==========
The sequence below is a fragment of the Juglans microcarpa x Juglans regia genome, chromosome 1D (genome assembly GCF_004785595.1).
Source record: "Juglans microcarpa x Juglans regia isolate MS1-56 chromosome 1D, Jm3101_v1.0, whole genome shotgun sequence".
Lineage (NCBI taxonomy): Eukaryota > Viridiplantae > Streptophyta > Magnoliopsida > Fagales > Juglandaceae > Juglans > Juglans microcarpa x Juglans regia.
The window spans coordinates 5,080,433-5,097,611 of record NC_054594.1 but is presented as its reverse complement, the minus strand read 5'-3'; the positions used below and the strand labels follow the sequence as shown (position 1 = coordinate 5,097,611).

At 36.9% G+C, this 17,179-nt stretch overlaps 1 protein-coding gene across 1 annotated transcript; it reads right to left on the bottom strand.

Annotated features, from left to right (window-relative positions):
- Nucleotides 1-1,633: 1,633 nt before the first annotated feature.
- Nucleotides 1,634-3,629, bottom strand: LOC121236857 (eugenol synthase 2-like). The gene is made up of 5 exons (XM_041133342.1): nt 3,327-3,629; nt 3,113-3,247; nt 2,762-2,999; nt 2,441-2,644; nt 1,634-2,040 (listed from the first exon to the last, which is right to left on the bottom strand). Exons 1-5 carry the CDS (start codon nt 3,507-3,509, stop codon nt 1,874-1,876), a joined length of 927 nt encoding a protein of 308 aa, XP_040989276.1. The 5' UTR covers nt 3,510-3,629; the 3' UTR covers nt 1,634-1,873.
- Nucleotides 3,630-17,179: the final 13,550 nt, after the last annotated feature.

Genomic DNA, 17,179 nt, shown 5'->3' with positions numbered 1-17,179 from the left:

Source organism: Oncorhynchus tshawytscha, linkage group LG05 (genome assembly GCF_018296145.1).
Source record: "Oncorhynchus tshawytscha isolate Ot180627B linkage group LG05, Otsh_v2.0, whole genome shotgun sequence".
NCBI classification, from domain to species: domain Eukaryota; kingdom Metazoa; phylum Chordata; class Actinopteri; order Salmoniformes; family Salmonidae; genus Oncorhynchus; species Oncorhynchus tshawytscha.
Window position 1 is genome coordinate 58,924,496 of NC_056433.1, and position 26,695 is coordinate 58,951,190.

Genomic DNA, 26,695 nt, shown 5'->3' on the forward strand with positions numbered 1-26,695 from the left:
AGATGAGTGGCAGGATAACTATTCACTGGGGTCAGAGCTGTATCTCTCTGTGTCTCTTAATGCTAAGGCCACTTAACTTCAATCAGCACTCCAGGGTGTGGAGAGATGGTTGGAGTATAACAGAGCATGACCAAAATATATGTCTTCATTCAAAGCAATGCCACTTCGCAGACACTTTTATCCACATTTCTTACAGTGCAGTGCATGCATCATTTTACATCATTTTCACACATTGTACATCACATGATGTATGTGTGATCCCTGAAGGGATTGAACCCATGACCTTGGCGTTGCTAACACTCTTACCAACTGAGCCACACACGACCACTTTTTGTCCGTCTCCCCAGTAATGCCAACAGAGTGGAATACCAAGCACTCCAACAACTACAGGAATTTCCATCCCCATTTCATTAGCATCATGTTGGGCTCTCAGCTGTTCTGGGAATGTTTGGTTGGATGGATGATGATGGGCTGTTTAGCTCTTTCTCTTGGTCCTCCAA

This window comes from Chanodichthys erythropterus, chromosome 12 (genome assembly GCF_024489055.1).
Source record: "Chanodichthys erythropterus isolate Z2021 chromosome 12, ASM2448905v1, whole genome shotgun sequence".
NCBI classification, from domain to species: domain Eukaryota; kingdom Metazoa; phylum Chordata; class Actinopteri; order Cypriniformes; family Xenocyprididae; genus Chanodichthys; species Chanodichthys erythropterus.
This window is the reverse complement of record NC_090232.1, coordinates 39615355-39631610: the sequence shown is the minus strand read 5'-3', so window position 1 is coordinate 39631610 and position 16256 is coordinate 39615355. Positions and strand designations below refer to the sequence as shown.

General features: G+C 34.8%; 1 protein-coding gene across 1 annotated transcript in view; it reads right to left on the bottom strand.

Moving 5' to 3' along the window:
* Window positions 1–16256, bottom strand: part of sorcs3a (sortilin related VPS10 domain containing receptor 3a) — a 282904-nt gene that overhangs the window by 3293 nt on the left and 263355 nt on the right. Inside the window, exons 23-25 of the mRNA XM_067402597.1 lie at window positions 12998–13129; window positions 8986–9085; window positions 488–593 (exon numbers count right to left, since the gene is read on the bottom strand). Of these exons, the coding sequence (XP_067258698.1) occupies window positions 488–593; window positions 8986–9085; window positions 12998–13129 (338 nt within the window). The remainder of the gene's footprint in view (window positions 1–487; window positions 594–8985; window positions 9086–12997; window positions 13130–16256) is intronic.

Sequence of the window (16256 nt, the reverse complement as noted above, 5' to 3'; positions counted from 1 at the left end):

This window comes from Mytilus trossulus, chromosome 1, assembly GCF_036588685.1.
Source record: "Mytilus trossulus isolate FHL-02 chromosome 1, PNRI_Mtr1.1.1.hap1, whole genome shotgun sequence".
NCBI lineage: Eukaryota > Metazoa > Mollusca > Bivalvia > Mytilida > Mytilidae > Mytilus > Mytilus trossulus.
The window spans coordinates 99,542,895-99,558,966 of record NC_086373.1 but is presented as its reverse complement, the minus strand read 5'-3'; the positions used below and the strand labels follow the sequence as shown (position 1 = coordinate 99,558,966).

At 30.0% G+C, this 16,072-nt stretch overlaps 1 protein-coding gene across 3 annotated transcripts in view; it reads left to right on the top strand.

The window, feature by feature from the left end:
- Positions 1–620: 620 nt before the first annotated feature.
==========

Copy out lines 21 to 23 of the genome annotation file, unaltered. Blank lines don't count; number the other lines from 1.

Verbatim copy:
General features: G+C 34.8%; 1 protein-coding gene across 1 annotated transcript in view; it reads right to left on the bottom strand.

Moving 5' to 3' along the window:
* Window positions 1–16256, bottom strand: part of sorcs3a (sortilin related VPS10 domain containing receptor 3a) — a 282904-nt gene that overhangs the window by 3293 nt on the left and 263355 nt on the right. Inside the window, exons 23-25 of the mRNA XM_067402597.1 lie at window positions 12998–13129; window positions 8986–9085; window positions 488–593 (exon numbers count right to left, since the gene is read on the bottom strand). Of these exons, the coding sequence (XP_067258698.1) occupies window positions 488–593; window positions 8986–9085; window positions 12998–13129 (338 nt within the window). The remainder of the gene's footprint in view (window positions 1–487; window positions 594–8985; window positions 9086–12997; window positions 13130–16256) is intronic.